Business News pages of The Nation of October 29 2012 carried a story in which International Monetary Fund (IMF) country representative Dr Ruby Randall indicated that Malawi has not performed well on the export market in the past 20 years.
We thank Randall for telling us the truth. Otherwise, such is information our leaders keep under wraps.
When I read the story, I was emotionally paralysed. It is like having a patient at the hospital and every time you visit him/her you notice that his/her health continues to deteriorate. You always live in fear that the worst will happen. I hope this is the feeling every Malawian, who is conversant with the countryâ€™s economic trends, has.
I remembered advice American sages Dale Carnegie and Dr Norman Vincent Peale gave in their books on motivation and worries.
They say when the worst situation happens the only wise thing to do is to think of how to get out of it.
If you fall into a pit, the only way out of it is upwards.
Do not whine and yell about your misfortune just try to find a solution.
This advice is relevant to a country in the depth of misery such as Malawi.
Our country has wallowed in poverty for a good part of its existence as both a British protectorate and as an independent nation.
Think and Grow Rich, by another American motivational guru Napoleon Hill, is another relevant book to Malawiâ€™s situation.
We need to reflect on the sorrowful state Malawi is and ask ourselves why we have over the years performed poorly on exports.
What has made our exports uncompetitive?
The problem we have is that we are fossilised in our thoughts. We are stuck in the old ways of doing things.
We fear revoluntionary ideas. We do not want to abandon institutions that have failed us over the years and experiment with new ones.
On several occasions, I have proposed that the Ministry of Economic Planning and Development should be headed by someone with a high status than that of ministers. This person should be supported by top notch technocrats.
Look to the Far East for models. Let us get organised for success by overhauling institutions and giving major roles to men and women who seriously studied how other countries pulled themselves from poverty to prosperity.
If we continue doing things the way we have been doing years gone by, we will remain in poverty.
As regards per capita income, Malawi was not different from Mozambique and Tanzania not so long ago, but our neighbours have made remarkable strides economically.
I was watching TV when I learnt of fabulous wealth discovered in Mozambican waters of the Indian Ocean. The news item was about gas that has been discovered in that country.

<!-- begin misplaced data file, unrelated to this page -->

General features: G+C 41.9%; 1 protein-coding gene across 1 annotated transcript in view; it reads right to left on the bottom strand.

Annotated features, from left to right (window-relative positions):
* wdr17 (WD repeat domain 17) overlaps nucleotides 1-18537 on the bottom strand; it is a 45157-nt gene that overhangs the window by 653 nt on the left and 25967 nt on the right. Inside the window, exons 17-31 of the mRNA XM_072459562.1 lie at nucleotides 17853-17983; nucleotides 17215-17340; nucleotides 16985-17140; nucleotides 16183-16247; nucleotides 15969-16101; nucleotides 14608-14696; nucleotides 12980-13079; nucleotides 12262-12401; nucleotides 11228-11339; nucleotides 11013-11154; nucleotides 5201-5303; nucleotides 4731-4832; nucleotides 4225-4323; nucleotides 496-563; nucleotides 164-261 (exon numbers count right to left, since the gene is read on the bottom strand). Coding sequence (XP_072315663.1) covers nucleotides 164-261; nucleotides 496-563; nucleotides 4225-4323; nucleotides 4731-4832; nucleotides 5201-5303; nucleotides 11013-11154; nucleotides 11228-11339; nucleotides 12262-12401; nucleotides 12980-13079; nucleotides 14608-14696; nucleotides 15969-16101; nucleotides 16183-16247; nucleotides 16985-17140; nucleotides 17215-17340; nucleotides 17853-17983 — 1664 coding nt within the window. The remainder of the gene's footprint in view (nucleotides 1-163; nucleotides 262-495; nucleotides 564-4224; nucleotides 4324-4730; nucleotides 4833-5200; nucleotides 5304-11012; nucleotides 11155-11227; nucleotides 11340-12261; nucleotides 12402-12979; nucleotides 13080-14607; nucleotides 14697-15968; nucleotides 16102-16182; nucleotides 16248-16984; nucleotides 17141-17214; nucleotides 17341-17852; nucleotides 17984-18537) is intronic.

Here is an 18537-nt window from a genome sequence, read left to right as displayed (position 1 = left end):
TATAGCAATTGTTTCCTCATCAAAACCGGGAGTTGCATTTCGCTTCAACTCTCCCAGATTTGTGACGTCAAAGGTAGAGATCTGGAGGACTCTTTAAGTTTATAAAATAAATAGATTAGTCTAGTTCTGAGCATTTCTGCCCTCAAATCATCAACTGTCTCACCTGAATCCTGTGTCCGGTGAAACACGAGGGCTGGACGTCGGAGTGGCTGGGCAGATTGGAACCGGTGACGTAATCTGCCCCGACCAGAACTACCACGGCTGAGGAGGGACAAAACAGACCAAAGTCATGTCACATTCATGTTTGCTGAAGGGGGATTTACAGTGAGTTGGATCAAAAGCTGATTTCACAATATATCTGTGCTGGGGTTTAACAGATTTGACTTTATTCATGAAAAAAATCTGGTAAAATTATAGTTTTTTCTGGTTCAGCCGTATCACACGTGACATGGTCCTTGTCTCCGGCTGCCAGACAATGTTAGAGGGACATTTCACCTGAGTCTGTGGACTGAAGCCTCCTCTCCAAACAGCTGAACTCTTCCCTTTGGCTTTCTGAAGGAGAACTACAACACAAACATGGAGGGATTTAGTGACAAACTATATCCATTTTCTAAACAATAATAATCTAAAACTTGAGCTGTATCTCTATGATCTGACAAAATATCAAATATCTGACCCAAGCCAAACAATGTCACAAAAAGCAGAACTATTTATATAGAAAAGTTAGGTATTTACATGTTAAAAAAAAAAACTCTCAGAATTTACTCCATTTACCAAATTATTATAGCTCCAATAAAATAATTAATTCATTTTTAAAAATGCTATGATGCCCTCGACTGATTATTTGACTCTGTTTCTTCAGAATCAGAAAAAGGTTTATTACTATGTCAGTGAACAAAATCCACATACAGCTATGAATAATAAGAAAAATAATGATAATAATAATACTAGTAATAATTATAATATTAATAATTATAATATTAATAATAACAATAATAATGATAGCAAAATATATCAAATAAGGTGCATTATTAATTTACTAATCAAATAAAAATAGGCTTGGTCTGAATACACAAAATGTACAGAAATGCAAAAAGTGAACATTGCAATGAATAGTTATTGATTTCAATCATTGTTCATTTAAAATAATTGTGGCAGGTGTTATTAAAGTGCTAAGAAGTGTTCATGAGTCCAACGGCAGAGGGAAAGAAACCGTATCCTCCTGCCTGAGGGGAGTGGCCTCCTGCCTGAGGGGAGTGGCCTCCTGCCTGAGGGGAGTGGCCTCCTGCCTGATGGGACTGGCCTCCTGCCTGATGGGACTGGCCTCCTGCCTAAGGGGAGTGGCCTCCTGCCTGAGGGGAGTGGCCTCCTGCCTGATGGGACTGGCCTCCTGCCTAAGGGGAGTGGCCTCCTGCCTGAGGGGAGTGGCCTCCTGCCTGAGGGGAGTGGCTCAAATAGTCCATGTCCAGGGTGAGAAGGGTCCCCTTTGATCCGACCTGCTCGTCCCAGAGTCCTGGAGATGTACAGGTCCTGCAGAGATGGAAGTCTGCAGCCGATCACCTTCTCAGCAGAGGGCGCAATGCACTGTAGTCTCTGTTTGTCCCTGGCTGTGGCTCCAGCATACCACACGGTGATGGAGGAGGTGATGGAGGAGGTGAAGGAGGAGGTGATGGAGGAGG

If we had a Ministry of Economic Planning and Development that is staffed by personnel who always think of ways of reviving the economy, Malawi would position itself to benefit from the prosperity of its neighbours.
We need to commit men and women who are shielded from the vicissitudes of party politics.
These should be the people who can only be removed from office if they do not perform not because there is a new president or party in office.
Progress takes place when new ideas of doing things are crystallised, resolutions made, someone appointed to implement the recommendations and a date for review is fixed.
Randall has brought to the attention of the Malawians how poorly their country is performing in the global economy. Are we to leave matters lying there? If this is not attended to, it can lead the country from stagnation to deterioration.
What government should do as a matter of urgency is to appoint consultants, a mixture of Malawians and expatriates, to identify causes of Malawiâ€™s failure on the export market.
We have learned the overall cause is uncompetitiveness of our exports. This may mean that the quality of our exports does not appeal to importers and the price we charge for our exports are too high compared with what our competitors charge. We must have facts not speculation.
Secondly, government should invite a foreign expert to come and advise us on how we may pull back our country from the brink of bankruptcy.
Bankruptcy, yes! This is inevitable if we keep on importing more and more while exporting less and less.
The late president Bingu wa Mutharika invited foreign governments to send their representative to come and see how we had achieved food security.
Let us be humble enough so as to send our technocrats to countries which have done so well in export earnings and overall development. Progress comes through learning from others.